Of the roughly 90 Dutch and Belgian Majlis Shura al-Mujahideen (MSM) jihadis — Abu Ahmad’s fellow fighters — who had joined ISIS, around 35 returned to Nusra; the remainder stayed with ISIS. Abu Ahmad also heard that the high-ranking ISIS commander who Khorasan Committee member Shahabi had tried to convince to defect, in a meeting near the Turkish border a month before, had also left ISIS and rejoined Nusra.

People mill around a former ISIS base in the northern town of al-Dana after rebel fighters captured it in January 2014. The al Qaeda-affiliated Nusra Front regrouped in early 2014 after previously suffering significant defections to ISIS, participating in an offensive against the group that saw it driven from northwest Syria. (ABDALGHNE KAROOF/Reuters)

Gag orders

Abu al-Atheer, the emir of MSM who had joined ISIS, was firmly committed to staying with the group. He glorified Abu Bakr al-Baghdadi. But Atheer was worried about losing more Dutch and Belgians to Nusra. “You are not allowed anymore to speak to Nusra members over the internet,” Abu al-Atheer commanded. “You must cut all communication with them.”

He even sent a message to the Nusra fighters from Belgium and the Netherlands at their headquarters in Urum al-Sughra, in Aleppo province. “Do not dare to contact my men,” he threatened the Dutch and the Belgians, who were staying with Abu Suleyman al-Australi, an Australian al Qaeda ideologue.

Atheer threatened to confiscate the passports of any foreign ISIS fighters so they could not leave. But this proposal was met with anger from the foreign fighters, who accused their emir of not trusting them. Atheer eventually backed down — his men could keep their passports.

But old friends now were becoming foes. Each side tried to convince the other to defect. Abu Ahmad noticed a sudden increase of the activities of the ISIS secret police, known as al-Amneyeen. A rumor in ISIS territory was circulated that anybody who wanted to defect or quit would be shot on sight.

One of Abu Ahmad’s friends in ISIS made clear he wasn’t happy about the rivalry between the various jihadi groups. He criticized Atheer and Baghdadi for their uncompromising stance and even altered the lyrics in a famous ISIS nasheed — a type of vocal chant that does not violate the jihadis’ rules forbidding the use of musical instruments — from “our emirs are distant from suspicion” to “our emirs are distant from the frontline.”

That same night Abu Ahmad’s friend sang this nasheed, the secret police rolled up in a car and carted him away to jail. He was kept there for a couple of days but wasn’t tortured. Instead, he received a textbook ISIS punishment: He had to torture others.

Baghdadi’s successful coup in April 2013 had brought Nusra almost to the verge of collapse. But now Nusra was regaining strength. They started to reorganize themselves and forged alliances with jihadi Salafi groups like Ahrar al-Sham and even some units of the Free Syrian Army (FSA).

As the tensions between the two camps reached a climax, Nusra, Ahrar al-Sham, and the FSA started to kick out ISIS from Idlib and parts of Aleppo province. In Daret Izza, where Nusra had stolen the barrels of chlorine and sarin from the Syrian Army base, Regiment 111, Nusra and its allies retook the town. From Daret Izza, ISIS retreated to al-Dana, near to the Turkish border. But after another battle, this town was also lost. From al-Dana, ISIS pulled back to the town of al-Atarib. Here too the same scenario played out: ISIS was defeated by Nusra.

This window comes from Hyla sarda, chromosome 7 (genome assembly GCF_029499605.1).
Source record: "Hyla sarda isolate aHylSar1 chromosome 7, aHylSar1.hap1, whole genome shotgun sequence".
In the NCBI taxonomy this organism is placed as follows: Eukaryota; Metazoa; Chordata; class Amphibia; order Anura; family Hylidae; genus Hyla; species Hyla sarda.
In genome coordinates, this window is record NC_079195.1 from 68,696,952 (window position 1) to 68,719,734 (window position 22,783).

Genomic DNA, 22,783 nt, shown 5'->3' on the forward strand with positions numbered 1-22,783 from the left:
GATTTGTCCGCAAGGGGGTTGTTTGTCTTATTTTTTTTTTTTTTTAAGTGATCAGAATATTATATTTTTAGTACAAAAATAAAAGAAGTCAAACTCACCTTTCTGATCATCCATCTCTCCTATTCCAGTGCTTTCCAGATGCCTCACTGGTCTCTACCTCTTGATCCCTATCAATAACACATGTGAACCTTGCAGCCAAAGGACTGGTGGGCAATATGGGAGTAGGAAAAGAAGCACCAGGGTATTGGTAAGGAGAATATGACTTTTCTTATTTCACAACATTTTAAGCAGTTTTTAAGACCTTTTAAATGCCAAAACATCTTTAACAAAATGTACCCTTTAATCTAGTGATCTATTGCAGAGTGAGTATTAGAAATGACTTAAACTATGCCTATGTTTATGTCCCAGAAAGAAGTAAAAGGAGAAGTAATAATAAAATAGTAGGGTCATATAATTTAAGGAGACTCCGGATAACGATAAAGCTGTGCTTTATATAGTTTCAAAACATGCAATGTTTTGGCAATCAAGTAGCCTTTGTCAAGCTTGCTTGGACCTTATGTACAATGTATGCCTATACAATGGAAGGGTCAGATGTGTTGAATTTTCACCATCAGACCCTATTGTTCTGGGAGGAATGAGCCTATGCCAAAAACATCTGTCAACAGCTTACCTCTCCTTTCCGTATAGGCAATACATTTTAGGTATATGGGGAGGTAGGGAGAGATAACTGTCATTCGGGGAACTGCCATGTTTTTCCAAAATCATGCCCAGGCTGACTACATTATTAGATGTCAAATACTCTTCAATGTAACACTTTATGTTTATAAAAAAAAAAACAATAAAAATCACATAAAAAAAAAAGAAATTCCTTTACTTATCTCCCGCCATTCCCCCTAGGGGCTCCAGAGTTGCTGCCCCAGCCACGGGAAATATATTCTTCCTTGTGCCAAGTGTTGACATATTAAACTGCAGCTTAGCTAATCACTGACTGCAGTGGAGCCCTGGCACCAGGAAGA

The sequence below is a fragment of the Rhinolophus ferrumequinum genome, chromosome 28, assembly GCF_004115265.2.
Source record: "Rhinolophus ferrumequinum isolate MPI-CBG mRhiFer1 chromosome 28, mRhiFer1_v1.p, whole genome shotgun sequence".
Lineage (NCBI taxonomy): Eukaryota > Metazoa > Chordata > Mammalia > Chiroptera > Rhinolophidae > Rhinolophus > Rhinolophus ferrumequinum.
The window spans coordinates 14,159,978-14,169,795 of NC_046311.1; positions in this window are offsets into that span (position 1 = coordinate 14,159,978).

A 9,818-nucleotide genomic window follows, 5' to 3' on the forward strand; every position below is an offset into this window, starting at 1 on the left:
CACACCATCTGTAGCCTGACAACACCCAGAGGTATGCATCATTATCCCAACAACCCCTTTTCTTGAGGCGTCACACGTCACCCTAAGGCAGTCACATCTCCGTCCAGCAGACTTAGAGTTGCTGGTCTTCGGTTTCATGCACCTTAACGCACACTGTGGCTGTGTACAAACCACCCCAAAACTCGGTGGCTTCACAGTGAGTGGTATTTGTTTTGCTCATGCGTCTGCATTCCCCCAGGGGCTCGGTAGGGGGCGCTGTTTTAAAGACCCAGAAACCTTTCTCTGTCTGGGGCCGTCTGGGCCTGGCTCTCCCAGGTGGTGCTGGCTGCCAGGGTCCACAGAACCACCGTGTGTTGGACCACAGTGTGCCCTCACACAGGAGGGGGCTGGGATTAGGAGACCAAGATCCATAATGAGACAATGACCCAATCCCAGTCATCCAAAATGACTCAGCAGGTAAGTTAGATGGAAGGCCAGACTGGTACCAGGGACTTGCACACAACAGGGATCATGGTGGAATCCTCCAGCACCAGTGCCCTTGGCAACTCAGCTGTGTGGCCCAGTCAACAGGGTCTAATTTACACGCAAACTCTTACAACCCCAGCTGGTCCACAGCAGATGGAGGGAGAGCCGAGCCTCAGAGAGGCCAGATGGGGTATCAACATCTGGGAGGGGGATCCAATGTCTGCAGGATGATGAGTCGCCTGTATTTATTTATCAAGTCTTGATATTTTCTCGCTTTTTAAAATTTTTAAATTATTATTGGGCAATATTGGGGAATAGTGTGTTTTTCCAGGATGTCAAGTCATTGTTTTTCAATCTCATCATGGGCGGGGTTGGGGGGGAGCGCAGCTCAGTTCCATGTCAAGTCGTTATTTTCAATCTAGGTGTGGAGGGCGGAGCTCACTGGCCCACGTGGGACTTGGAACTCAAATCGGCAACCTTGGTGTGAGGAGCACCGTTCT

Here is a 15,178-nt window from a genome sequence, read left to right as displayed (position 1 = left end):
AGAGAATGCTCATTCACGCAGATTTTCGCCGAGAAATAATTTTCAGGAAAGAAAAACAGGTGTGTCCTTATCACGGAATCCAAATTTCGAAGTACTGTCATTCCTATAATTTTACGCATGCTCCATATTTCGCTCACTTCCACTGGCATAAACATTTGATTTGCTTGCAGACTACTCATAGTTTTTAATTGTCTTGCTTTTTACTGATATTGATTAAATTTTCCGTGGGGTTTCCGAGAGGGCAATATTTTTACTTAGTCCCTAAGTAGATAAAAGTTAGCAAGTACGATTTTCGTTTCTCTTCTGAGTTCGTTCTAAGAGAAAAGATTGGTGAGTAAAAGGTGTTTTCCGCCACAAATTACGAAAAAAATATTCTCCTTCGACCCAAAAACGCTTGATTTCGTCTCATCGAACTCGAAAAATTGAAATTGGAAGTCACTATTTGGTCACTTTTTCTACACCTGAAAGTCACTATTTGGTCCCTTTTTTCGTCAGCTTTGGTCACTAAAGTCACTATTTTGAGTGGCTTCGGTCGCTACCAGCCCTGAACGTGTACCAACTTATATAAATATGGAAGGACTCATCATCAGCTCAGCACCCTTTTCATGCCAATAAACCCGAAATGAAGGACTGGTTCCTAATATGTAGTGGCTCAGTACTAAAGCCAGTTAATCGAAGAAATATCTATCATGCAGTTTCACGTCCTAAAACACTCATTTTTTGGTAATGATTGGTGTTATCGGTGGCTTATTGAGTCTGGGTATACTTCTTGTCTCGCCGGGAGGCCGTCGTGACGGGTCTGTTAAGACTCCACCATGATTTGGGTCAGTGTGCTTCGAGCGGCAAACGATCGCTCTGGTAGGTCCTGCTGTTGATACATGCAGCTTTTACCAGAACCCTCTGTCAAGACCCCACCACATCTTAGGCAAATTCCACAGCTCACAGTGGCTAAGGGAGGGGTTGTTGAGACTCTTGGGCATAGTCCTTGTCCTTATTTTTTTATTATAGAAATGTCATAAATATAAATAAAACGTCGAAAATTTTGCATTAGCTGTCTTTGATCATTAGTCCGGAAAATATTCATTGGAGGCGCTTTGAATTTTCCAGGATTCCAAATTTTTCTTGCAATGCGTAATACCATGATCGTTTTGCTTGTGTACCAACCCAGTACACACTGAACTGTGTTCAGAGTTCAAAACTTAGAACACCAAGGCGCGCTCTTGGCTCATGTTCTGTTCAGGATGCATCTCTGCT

Eventually ISIS decided to give up the whole northwest of Syria. On March 4, 2014, it retreated from the strategically crucial border town of Azaz. ISIS regrouped most of its forces near to Kafar Joum, not far from the old MSM headquarters, where the five-day meeting had taken place between Baghdadi and the various jihadi commanders.

The fractures that emerged during this period still define the battlefield in northern Syria. Two years on, the Islamic State has dropped the “of Iraq and the Levant” from its name, but it and Nusra still very much live separate lives — and are fighting separate wars. The Islamic State lords over its caliphate in Syria’s north and east, and has killed or kicked out moderate rebels from its territory. Nusra, meanwhile, has bolstered its influence in Syria’s northwest, becoming a dominant player in Idlib province. The two groups’ territories barely even border each other any longer — the only front line where they stand against each other is in the northern Aleppo countryside. Yesterday’s allies today live in separate worlds.

On Jan. 20, 2014, the split between Syria’s two jihadi powerhouses became final. In Kafar Joum, ISIS prepared a convoy of over 200 vehicles. The cars and trucks were packed with fighters, family members, weapons, and foreign hostages. In the convoy, Abu Ahmad noticed three of the 15 chemical containers he saw Nusra capture from Regiment 111.

Then, the huge ISIS train of steel and bodies roared off to the east, toward the city of Raqqa.

Read part one and part two.

Harald Doornbos is a Dutch journalist based in the Middle East.

Jenan Moussa is the roving reporter of Dubai-based Al Aan TV.